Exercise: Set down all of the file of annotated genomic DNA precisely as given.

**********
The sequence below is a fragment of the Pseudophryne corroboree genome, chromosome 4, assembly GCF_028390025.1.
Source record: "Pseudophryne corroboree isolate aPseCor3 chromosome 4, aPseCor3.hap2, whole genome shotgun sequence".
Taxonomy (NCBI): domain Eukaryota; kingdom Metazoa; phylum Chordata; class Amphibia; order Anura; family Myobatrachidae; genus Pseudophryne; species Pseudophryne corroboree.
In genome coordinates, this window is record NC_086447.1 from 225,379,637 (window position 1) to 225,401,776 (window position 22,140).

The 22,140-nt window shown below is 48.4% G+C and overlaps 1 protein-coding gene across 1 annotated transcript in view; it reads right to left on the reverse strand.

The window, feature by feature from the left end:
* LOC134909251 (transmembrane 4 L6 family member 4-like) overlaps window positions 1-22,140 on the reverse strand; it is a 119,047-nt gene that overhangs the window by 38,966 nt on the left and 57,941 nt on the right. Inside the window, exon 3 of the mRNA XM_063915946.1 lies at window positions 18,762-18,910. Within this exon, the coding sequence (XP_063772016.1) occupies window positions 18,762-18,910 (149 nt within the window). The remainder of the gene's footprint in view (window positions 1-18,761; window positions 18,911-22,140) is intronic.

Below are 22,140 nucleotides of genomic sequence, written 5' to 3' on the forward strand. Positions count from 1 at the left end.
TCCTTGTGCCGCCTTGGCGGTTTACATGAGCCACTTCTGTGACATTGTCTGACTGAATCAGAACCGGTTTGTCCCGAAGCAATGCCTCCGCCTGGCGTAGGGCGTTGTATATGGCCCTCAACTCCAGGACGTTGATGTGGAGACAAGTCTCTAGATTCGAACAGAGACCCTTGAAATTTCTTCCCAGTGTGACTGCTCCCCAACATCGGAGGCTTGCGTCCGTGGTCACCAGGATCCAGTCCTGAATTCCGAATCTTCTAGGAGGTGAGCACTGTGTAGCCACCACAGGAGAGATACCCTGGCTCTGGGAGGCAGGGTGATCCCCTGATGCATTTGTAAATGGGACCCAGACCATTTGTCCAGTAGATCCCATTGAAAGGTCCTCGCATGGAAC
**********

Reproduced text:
The sequence below is a fragment of the Pseudophryne corroboree genome, chromosome 4, assembly GCF_028390025.1.
Source record: "Pseudophryne corroboree isolate aPseCor3 chromosome 4, aPseCor3.hap2, whole genome shotgun sequence".
Taxonomy (NCBI): domain Eukaryota; kingdom Metazoa; phylum Chordata; class Amphibia; order Anura; family Myobatrachidae; genus Pseudophryne; species Pseudophryne corroboree.
In genome coordinates, this window is record NC_086447.1 from 225,379,637 (window position 1) to 225,401,776 (window position 22,140).

The 22,140-nt window shown below is 48.4% G+C and overlaps 1 protein-coding gene across 1 annotated transcript in view; it reads right to left on the reverse strand.

The window, feature by feature from the left end:
* LOC134909251 (transmembrane 4 L6 family member 4-like) overlaps window positions 1-22,140 on the reverse strand; it is a 119,047-nt gene that overhangs the window by 38,966 nt on the left and 57,941 nt on the right. Inside the window, exon 3 of the mRNA XM_063915946.1 lies at window positions 18,762-18,910. Within this exon, the coding sequence (XP_063772016.1) occupies window positions 18,762-18,910 (149 nt within the window). The remainder of the gene's footprint in view (window positions 1-18,761; window positions 18,911-22,140) is intronic.

Below are 22,140 nucleotides of genomic sequence, written 5' to 3' on the forward strand. Positions count from 1 at the left end.
TCCTTGTGCCGCCTTGGCGGTTTACATGAGCCACTTCTGTGACATTGTCTGACTGAATCAGAACCGGTTTGTCCCGAAGCAATGCCTCCGCCTGGCGTAGGGCGTTGTATATGGCCCTCAACTCCAGGACGTTGATGTGGAGACAAGTCTCTAGATTCGAACAGAGACCCTTGAAATTTCTTCCCAGTGTGACTGCTCCCCAACATCGGAGGCTTGCGTCCGTGGTCACCAGGATCCAGTCCTGAATTCCGAATCTTCTAGGAGGTGAGCACTGTGTAGCCACCACAGGAGAGATACCCTGGCTCTGGGAGGCAGGGTGATCCCCTGATGCATTTGTAAATGGGACCCAGACCATTTGTCCAGTAGATCCCATTGAAAGGTCCTCGCATGGAAC